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Is The Detroit Housing Boom Over?
11-22-2018, 10:49 PM,
Is The Detroit Housing Boom Over?
Is The Detroit Housing Boom Over?

<p>A newly published September sales report via the <a href="">Detroit Free Press</a> indicates that residential real estate sales in metro Detroit could be topping.</p>

<p>The <strong>number of units sold in southeastern Michigan was down 5.7% in Sept. compared with the same month last year, </strong>while the median sale price continued to inch higher by 5.5% to $169,900.</p>

<p><strong>Real Estate Statistics For Detroit  </strong></p>

<p><strong><a data-image-external-href="" data-image-href="/sites/default/files/inline-images/Detroit-Real-Estate-Market-Trends-Statistics-Slides-2017-2018.jpg?itok=_ZP3NXBm" data-link-option="0" href=""><img data-entity-type="file" data-entity-uuid="868f5de4-3ae6-4574-a14d-c5a403221e3a" data-responsive-image-style="inline_images" height="281" width="500" srcset=" 1x" src="" alt="" typeof="foaf:Image" /></a></strong></p>

<p>RealComp, a Farmington Hills-based multiple listing service, provided new housing data to Detroit Free Press, which showed the tri-county metro Detroit area could be nearing a peak in the residential real estate market. The report said Oakland County felt the most pain, with residential homes sales down 8.9% to 1,399 last month, compared with 1,529 in September 2017.</p>

<p>The median sale price of homes in Oakland County rose 1.8%, far less than the metro's average, to $235,000. The number of listings collapsed 13.6% to 5,209.</p>

<p><strong>“The decline in home sales during September is a combination of the seasonality of the market along with buyers taking in rising home prices and watching where interest rates are heading,” </strong>said Jeanette Schneider, vice president of RE/MAX of Southeastern Michigan, in a press release. “Even with fewer sales, we still have a tight supply of homes and that keeps pricing rising in a market that favors sellers.”</p>

<p>Schneider noted that national housing trends show year-over-year sales dropped by 11.6%, although the median sales price was up 5.6%.</p>

<p>We reported in late Sept. that <a href="">Bank of America rang the proverbial bell</a> on the US real estate market, warning that <strong>existing home sales have peaked, reflecting declining affordability, greater price reductions and deteriorating housing sentiment. </strong>In the Sept. report from chief economist Michelle Meyer, the bank warned that "the housing market is no longer a tailwind for the economy but rather a headwind."</p>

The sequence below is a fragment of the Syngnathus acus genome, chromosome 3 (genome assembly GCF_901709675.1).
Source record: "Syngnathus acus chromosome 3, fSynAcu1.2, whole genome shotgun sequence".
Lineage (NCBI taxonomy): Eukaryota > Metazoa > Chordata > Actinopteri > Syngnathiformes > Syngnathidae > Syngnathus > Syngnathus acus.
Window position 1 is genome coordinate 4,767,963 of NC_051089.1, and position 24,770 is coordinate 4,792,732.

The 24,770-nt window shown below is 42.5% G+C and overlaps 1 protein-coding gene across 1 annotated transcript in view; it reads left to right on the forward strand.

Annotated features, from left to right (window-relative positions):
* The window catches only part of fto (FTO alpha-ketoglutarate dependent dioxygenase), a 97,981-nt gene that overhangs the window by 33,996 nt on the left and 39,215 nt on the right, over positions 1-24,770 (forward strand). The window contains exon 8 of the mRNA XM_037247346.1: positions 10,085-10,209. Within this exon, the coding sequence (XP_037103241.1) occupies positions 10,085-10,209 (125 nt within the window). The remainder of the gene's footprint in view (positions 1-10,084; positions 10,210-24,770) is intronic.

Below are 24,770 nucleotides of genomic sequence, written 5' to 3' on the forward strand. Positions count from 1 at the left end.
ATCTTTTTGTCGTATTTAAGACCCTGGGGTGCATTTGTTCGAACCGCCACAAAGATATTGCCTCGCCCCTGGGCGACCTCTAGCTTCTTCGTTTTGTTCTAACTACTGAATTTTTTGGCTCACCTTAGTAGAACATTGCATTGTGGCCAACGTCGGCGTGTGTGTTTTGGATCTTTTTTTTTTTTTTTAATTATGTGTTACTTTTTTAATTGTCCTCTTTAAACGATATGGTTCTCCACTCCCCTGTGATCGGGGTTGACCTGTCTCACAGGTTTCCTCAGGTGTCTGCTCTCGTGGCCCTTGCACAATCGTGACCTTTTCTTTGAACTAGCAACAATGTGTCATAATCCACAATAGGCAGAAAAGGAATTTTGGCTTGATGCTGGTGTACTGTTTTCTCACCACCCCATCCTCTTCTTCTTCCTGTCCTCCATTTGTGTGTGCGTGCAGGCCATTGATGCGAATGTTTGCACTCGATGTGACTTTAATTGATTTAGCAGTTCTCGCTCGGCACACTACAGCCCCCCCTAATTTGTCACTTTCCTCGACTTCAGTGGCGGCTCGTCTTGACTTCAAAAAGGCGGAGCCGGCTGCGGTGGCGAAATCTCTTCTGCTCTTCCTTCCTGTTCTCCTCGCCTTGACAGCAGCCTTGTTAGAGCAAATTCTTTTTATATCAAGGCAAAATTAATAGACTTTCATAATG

<p><a data-image-external-href="" data-image-href="/sites/default/files/inline-images/Screen-Shot-2018-09-22-at-7.20.10-PM_0.png?itok=64fjJpEM" data-link-option="0" href=""><img data-entity-type="file" data-entity-uuid="6c5a44a2-d832-4847-81e7-479438c50a22" data-responsive-image-style="inline_images" height="401" width="500" srcset=" 1x" src="" alt="" typeof="foaf:Image" /></a></p>

<p>There were 23,832 homes in 18 counties of southwestern Michigan on the market last month, 15% less than September 2017, according to RealComp.</p>

<p>RealComp warned that real estate professionals "are pointing to 2018 as the final period in a long string of sentences touting several happy years of buyer demand."</p>

<p>"Although residential real estate should continue along a mostly positive line for the rest of the year, rising prices and interest rates coupled with salary stagnation and a generational trend toward home purchase delay or even disinterest could create an environment of declining sales," the listing service added.</p>

<p>The bottom line: higher borrowing costs — and higher home values — only make it tougher for millennials to make a deal and buy a home. The 30-year fixed mortgage rate could be at 5.55% in Nov. 2019, according to Robert Dye, chief economist for Dallas-based Comerica. <strong>The too-hot-to-handle housing market in metro Detroit has now plateaued.</strong></p><img src="" height="1" width="1" alt=""/>

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